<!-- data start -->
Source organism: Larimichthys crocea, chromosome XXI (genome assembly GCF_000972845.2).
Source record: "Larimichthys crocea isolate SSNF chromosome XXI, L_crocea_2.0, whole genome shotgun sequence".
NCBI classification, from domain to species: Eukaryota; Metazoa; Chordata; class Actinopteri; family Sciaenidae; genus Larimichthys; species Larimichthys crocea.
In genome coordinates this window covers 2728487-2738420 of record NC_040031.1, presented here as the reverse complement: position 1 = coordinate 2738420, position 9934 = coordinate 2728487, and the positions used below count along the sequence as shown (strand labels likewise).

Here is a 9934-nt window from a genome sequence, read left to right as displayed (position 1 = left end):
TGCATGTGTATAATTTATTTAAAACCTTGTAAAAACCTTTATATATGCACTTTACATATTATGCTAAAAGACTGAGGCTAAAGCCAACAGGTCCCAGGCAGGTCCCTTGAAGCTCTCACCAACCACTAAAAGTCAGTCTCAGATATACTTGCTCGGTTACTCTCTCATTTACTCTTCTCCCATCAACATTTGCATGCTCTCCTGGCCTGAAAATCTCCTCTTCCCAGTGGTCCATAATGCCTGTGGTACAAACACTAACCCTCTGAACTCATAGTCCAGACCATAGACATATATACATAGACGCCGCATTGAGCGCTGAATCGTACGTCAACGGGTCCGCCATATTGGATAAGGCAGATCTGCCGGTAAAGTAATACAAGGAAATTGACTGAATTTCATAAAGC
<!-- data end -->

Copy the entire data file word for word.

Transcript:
Source organism: Larimichthys crocea, chromosome XXI (genome assembly GCF_000972845.2).
Source record: "Larimichthys crocea isolate SSNF chromosome XXI, L_crocea_2.0, whole genome shotgun sequence".
NCBI classification, from domain to species: Eukaryota; Metazoa; Chordata; class Actinopteri; family Sciaenidae; genus Larimichthys; species Larimichthys crocea.
In genome coordinates this window covers 2728487-2738420 of record NC_040031.1, presented here as the reverse complement: position 1 = coordinate 2738420, position 9934 = coordinate 2728487, and the positions used below count along the sequence as shown (strand labels likewise).

Here is a 9934-nt window from a genome sequence, read left to right as displayed (position 1 = left end):
TGCATGTGTATAATTTATTTAAAACCTTGTAAAAACCTTTATATATGCACTTTACATATTATGCTAAAAGACTGAGGCTAAAGCCAACAGGTCCCAGGCAGGTCCCTTGAAGCTCTCACCAACCACTAAAAGTCAGTCTCAGATATACTTGCTCGGTTACTCTCTCATTTACTCTTCTCCCATCAACATTTGCATGCTCTCCTGGCCTGAAAATCTCCTCTTCCCAGTGGTCCATAATGCCTGTGGTACAAACACTAACCCTCTGAACTCATAGTCCAGACCATAGACATATATACATAGACGCCGCATTGAGCGCTGAATCGTACGTCAACGGGTCCGCCATATTGGATAAGGCAGATCTGCCGGTAAAGTAATACAAGGAAATTGACTGAATTTCATAAAGC